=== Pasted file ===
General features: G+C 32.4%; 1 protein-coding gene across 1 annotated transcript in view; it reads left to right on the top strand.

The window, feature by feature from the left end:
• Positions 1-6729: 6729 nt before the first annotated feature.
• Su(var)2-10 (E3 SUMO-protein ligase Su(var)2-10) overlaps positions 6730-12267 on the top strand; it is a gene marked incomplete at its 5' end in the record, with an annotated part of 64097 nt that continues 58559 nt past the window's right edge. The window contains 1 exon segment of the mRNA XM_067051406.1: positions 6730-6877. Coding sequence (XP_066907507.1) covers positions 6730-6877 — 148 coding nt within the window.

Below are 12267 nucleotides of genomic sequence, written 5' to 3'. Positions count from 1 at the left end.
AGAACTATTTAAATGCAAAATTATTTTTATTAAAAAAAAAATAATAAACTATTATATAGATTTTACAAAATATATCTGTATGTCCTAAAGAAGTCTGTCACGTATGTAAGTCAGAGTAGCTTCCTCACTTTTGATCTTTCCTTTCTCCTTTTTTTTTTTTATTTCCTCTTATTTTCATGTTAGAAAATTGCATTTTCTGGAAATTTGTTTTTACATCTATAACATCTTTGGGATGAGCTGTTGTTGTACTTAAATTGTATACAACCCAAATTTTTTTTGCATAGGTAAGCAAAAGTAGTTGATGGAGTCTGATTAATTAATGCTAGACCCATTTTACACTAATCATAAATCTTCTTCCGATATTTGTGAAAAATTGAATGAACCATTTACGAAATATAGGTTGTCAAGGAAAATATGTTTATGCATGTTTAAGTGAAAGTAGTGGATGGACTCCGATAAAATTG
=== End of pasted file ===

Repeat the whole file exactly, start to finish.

General features: G+C 32.4%; 1 protein-coding gene across 1 annotated transcript in view; it reads left to right on the top strand.

The window, feature by feature from the left end:
• Positions 1-6729: 6729 nt before the first annotated feature.
• Su(var)2-10 (E3 SUMO-protein ligase Su(var)2-10) overlaps positions 6730-12267 on the top strand; it is a gene marked incomplete at its 5' end in the record, with an annotated part of 64097 nt that continues 58559 nt past the window's right edge. The window contains 1 exon segment of the mRNA XM_067051406.1: positions 6730-6877. Coding sequence (XP_066907507.1) covers positions 6730-6877 — 148 coding nt within the window.

Below are 12267 nucleotides of genomic sequence, written 5' to 3'. Positions count from 1 at the left end.
AGAACTATTTAAATGCAAAATTATTTTTATTAAAAAAAAAATAATAAACTATTATATAGATTTTACAAAATATATCTGTATGTCCTAAAGAAGTCTGTCACGTATGTAAGTCAGAGTAGCTTCCTCACTTTTGATCTTTCCTTTCTCCTTTTTTTTTTTTATTTCCTCTTATTTTCATGTTAGAAAATTGCATTTTCTGGAAATTTGTTTTTACATCTATAACATCTTTGGGATGAGCTGTTGTTGTACTTAAATTGTATACAACCCAAATTTTTTTTGCATAGGTAAGCAAAAGTAGTTGATGGAGTCTGATTAATTAATGCTAGACCCATTTTACACTAATCATAAATCTTCTTCCGATATTTGTGAAAAATTGAATGAACCATTTACGAAATATAGGTTGTCAAGGAAAATATGTTTATGCATGTTTAAGTGAAAGTAGTGGATGGACTCCGATAAAATTG